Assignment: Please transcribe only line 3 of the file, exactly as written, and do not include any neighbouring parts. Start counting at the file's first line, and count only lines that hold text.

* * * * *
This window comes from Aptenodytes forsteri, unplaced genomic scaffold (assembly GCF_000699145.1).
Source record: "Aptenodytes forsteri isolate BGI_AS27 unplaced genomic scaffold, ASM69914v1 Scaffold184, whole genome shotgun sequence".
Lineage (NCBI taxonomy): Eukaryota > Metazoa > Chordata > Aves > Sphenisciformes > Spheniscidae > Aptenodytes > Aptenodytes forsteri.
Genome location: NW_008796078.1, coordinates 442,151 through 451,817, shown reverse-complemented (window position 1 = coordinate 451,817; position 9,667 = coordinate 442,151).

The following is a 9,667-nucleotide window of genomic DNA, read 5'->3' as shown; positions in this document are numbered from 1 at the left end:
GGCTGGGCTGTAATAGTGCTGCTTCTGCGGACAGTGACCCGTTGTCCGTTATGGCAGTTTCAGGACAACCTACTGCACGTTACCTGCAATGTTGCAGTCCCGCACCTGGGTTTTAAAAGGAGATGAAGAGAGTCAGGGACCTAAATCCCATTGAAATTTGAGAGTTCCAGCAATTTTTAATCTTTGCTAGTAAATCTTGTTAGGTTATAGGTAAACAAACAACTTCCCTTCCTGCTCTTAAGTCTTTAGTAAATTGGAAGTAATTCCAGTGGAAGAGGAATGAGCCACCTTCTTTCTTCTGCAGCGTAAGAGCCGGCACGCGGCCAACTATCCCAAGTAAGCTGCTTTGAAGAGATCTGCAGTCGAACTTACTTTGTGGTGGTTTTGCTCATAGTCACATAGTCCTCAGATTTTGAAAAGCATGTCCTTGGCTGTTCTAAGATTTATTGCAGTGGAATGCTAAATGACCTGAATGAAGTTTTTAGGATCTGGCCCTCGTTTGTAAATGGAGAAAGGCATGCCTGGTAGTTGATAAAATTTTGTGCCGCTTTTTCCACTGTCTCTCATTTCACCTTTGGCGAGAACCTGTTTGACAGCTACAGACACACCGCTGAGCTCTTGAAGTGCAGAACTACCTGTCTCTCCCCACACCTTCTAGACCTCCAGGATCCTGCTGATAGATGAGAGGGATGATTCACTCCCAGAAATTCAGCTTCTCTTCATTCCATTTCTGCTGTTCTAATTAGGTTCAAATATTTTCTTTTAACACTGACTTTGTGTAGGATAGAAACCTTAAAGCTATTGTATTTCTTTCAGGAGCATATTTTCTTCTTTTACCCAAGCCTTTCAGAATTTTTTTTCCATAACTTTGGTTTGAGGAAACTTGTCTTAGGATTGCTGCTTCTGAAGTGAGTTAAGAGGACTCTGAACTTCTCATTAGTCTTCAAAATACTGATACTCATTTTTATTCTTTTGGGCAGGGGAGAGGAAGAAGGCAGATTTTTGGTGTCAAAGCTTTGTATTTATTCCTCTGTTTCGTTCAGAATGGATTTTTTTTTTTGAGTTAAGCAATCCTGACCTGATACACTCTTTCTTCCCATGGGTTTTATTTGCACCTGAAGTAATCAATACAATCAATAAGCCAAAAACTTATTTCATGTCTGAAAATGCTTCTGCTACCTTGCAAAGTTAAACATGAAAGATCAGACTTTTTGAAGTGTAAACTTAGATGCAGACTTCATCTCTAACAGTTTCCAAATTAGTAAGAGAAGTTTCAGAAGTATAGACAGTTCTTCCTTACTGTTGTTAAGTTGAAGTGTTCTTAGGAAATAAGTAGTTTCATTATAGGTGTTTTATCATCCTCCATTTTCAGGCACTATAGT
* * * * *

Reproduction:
Lineage (NCBI taxonomy): Eukaryota > Metazoa > Chordata > Aves > Sphenisciformes > Spheniscidae > Aptenodytes > Aptenodytes forsteri.